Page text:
The government argues that because the committee notes state that “[n]ew paragraph 12(c)(3) retains the existing standard for untimely claims,” the 2014 amendments weren't meant to substantively change Rule 12. Appellee's Br. at 10 n.3 (quoting Fed. R. Crim. P. 12(c), advisory committee's note to 2014 amendments). And so, according to the government, Burke remains good law and bars Ingram from first raising a suppression issue on appeal.
The Sixth Circuit disagreed with this same argument in United States v. Soto, 794 F.3d 635, 650–52 (6th Cir. 2015). The court concluded that the 2014 advisory committee had consciously decided to omit the word “waiver” from Rule 12 to clarify that “courts may no longer treat a party's failure to file a timely 12(b)(3) pretrial motion as an intentional relinquishment of a known right.” 794 F.3d at 652.
Ingram argues that he didn't “knowingly and voluntarily” waive his right to challenge the legality of the stop. Appellant's Reply Br. at 2, 4. This argument tracks the reasoning of Soto because at bottom, Ingram contends that failing to raise a suppression claim under Rule 12 doesn't waive that claim. And if the Soto court and Ingram are correct, then Ingram is entitled to plain-error review.
Our circuit hasn't addressed whether the advisory committee's 2014 Rule 12 amendments affect our holding in Burke. And we decline to settle the issue now. Instead, even if the plain-error standard 1 governed Ingram's suppression claim, Ingram would falter on its first prong. The district court didn't err in finding that Lieutenant Coniglione saw Brown commit a traffic violation by crossing the center of the road.
B. The reasonableness of the traffic stop
The Fourth Amendment protects “[t]he right of the people to be secure in their persons, houses, papers, and effects, against unreasonable searches and seizures.” U.S. Const. amend. IV. A traffic stop is reasonable under the Fourth Amendment if (1) it is justified at its inception, and (2) the resulting search and seizure was reasonably related in scope to the circumstances that justified the initial stop. Terry v. Ohio, 392 U.S. 1, 19–20 (1968). Whether the stop was justified at its inception depends on “the totality of the circumstances.” United States v. Salazar, 609 F.3d 1059, 1068 (10th Cir. 2010). To stop Brown and Ingram, Lieutenant Coniglione needed “a particularized and objective basis” for doing so. United States v. Arvizu, 534 U.S. 266, 273 (2002) (internal quotation marks omitted). If police officers witness a traffic violation, then the traffic stop is justified at its inception. United States v. Eckhart, 569 F.3d 1263, 1271 (10th Cir. 2009).
Ingram advances two arguments challenging the justification of the stop: (1) that he didn't commit a traffic violation under § 32-191(b) of the Oklahoma City Municipal Code, which requires only that a driver “follow a straight course as nearly as practical”; and (2) that the stop was pretextual because “the evidence suggests that a reasonable officer would not have stopped [the Kia] without the invalid purpose of obtaining evidence” of drug trafficking. Appellant's Op. Br. at 1–2, 20. We will address each argument in turn.2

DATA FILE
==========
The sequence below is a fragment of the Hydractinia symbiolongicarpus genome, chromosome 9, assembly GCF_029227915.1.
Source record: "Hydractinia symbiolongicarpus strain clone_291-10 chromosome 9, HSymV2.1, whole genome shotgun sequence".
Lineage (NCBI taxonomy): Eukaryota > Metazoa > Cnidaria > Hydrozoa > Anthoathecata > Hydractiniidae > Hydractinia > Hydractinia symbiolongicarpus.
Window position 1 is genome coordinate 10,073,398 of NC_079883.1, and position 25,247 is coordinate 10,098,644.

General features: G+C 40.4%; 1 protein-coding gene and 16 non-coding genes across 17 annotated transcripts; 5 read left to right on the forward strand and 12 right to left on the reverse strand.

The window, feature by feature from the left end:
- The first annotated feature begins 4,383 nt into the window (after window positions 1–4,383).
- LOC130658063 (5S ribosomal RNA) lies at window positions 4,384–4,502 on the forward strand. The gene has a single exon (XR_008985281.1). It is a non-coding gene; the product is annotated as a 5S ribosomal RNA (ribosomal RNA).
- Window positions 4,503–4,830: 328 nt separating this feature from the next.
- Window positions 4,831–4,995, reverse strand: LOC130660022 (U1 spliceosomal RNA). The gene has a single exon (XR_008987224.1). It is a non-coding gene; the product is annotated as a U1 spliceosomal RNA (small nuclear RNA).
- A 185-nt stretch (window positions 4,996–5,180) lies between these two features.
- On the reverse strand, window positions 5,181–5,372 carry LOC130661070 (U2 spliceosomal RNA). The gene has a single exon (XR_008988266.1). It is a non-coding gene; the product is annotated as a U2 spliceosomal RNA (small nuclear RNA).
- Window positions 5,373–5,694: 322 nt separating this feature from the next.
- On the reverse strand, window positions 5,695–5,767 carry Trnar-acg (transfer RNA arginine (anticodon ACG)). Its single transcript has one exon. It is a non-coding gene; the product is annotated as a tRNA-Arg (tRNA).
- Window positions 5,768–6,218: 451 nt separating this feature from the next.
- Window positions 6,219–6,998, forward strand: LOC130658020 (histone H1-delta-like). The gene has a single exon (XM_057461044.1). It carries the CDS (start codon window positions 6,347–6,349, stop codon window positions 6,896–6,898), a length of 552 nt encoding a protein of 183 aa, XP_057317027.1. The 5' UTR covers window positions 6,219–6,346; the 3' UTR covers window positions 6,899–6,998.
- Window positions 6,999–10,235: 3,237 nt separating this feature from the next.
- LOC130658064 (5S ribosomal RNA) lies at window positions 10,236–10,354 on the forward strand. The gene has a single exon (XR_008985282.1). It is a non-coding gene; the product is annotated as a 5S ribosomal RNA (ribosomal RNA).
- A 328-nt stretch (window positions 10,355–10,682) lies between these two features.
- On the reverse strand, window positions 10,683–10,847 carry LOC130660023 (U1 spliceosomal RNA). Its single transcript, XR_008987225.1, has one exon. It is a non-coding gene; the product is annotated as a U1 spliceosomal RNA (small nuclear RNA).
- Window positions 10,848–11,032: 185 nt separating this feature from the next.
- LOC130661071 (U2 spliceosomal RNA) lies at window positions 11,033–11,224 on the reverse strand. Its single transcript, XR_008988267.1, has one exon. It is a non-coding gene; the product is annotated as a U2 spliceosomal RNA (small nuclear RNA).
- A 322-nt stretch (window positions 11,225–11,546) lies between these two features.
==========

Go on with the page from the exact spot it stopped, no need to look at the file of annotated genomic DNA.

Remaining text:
1. The traffic violation
Ingram argues that a driver who just once crosses over a road's unmarked center hasn't violated Oklahoma City traffic laws. Appellant's Op. Br. at 10. He notes that § 32-191(b) of the Oklahoma City Municipal Code merely requires that a driver on a road with unmarked traffic lanes “follow a straight course ‘as nearly as practical.’ ” Appellant's Br. at 10–11 (quoting Okla. City Mun. Code ch. 32, art. V § 32-191(b) (1980)). Ingram argues that lawmakers adopted the “as nearly as practical” language in § 32-191(b) because maintaining a straight course in an unmarked traffic lane is difficult, so mistakes such as drifting over the center of the road just once are understandably unavoidable and don't amount to a violation of the ordinance. Appellant's Op. Br. at 11.
In response, the government argues that § 32-191(b) applies only when a driver is changing lanes and that Brown wasn't doing so when he momentarily drifted across the center of the roadway. Appellee's Br. at 19 (quoting Okla. City Mun. Code ch. 32, art. V § 32-191(b) (1980)). The government asserts that Brown violated Oklahoma City Municipal Code § 32-192, titled “Driving on right side of roadway,” which requires “[u]pon all roadways of sufficient width a vehicle shall be driven to the right of the center of the roadway.” Okla. City Mun. Code ch. 32, art. V § 32-192 (1980).
We agree with the government. Section 32-191 is titled “Changing lanes,” and concerns just that. Ingram ignores the context that § 32-191(a) helpfully provides:
Whenever any roadway has been divided into two or more clearly marked lanes for traffic ․ a vehicle shall be driven as nearly as practical entirely within a single lane and shall not be moved from such lane until the driver has first ascertained that such movement can be made with safety ․
Okla. City Mun. Code ch. 32, art. V § 32-191(a) (1980) (emphasis added). Sections 32-191(a) and 32-191(b) are part of the same ordinance and relate to each other. Section 32-191(b) itself states that if a driver needs to stop adjacent to a curb or pass another car, he must ascertain whether the movement can be made safely and provide a signal that he “inten[ds] to change lanes.” Okla. City Mun. Code ch. 32, art. V § 32-191(b) (1980). Ingram never contends that Brown was attempting to change lanes when he drifted left of center, so § 32-191(b) doesn't apply.